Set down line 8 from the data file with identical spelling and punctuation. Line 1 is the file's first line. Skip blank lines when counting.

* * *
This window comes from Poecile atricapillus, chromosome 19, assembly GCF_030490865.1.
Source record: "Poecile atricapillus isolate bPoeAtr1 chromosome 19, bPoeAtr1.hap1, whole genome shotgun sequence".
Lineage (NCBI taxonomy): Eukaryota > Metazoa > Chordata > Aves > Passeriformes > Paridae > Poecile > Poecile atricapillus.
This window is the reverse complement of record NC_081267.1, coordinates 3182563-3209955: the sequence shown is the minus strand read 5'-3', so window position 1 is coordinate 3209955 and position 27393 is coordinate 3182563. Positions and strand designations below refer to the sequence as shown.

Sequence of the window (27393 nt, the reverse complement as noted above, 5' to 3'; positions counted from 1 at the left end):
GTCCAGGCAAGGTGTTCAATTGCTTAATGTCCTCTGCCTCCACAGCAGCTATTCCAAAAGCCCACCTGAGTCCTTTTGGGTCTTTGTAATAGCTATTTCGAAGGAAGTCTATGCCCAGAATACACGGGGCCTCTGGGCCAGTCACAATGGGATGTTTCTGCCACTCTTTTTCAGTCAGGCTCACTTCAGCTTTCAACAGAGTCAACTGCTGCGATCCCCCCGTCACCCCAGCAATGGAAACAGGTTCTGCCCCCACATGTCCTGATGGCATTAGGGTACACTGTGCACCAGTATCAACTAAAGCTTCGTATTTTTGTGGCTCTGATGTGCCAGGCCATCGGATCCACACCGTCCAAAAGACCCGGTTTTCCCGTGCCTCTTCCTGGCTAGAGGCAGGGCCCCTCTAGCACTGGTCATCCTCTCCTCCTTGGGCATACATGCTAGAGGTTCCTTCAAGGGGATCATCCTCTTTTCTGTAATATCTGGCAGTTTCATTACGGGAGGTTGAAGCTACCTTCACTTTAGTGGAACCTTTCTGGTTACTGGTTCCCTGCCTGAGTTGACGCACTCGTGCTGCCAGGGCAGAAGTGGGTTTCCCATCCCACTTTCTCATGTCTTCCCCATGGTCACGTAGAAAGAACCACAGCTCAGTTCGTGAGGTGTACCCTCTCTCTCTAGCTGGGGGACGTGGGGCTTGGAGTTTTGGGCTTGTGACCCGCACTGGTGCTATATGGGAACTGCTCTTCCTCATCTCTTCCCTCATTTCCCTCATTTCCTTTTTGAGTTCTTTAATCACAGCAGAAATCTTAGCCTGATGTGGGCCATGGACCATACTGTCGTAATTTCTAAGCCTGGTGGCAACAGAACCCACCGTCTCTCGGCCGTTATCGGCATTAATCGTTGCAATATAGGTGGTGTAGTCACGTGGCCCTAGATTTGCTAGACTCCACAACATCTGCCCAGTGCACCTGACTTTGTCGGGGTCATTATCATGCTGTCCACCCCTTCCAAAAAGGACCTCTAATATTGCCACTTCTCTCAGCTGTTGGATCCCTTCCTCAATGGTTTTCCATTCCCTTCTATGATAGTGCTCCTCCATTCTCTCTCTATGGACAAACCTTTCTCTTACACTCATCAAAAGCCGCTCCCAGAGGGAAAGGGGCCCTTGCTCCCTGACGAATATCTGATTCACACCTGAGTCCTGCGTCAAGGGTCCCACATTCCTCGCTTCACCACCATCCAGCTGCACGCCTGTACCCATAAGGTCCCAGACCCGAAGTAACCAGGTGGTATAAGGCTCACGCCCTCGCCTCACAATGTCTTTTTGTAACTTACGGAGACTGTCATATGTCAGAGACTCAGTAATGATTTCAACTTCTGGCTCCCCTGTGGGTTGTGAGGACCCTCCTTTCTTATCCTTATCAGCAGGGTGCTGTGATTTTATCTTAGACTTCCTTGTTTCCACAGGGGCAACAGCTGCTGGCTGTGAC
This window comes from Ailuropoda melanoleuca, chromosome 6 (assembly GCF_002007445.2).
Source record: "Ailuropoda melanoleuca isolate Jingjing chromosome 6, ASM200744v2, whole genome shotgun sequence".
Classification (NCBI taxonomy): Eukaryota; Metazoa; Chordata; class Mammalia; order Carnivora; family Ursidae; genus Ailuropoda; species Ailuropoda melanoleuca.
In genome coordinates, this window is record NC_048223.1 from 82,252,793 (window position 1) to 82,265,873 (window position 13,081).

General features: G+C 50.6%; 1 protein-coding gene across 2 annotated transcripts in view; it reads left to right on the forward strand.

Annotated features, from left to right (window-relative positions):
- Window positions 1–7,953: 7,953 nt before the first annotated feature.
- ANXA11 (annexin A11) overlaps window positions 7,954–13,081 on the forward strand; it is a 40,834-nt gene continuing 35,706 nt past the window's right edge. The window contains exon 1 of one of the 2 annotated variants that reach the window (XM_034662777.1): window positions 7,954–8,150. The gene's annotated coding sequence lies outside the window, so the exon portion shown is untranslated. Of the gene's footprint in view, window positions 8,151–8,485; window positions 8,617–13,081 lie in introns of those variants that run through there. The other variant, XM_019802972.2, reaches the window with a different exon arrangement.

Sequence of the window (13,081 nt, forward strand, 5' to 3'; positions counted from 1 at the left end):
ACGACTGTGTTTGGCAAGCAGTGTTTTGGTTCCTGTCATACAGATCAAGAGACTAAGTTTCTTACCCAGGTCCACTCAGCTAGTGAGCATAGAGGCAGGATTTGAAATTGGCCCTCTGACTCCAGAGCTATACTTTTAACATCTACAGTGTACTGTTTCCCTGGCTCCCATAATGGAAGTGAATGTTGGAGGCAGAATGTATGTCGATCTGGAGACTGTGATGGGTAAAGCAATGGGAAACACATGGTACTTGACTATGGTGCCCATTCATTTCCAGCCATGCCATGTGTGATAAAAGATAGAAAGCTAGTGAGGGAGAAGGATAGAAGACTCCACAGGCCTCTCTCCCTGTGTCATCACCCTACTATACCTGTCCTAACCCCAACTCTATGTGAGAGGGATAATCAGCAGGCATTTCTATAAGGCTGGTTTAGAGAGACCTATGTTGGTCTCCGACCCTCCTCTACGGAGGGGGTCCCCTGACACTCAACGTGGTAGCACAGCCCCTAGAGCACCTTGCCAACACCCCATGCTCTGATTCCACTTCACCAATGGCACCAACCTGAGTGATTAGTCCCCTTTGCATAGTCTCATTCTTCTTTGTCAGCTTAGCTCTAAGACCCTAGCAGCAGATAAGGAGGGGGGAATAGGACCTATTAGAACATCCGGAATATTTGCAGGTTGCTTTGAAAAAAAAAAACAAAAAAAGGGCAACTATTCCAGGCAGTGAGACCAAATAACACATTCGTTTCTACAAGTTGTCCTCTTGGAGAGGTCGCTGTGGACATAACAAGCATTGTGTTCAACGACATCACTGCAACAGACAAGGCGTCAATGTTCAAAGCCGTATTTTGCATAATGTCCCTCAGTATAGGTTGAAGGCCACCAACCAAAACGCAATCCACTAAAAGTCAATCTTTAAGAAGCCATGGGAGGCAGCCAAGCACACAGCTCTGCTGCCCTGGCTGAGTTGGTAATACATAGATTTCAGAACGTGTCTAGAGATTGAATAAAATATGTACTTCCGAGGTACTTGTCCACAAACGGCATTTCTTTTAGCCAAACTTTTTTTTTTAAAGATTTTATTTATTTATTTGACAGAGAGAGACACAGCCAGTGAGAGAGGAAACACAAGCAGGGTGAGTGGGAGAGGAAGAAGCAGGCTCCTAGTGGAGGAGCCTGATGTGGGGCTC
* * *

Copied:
Source record: "Ailuropoda melanoleuca isolate Jingjing chromosome 6, ASM200744v2, whole genome shotgun sequence".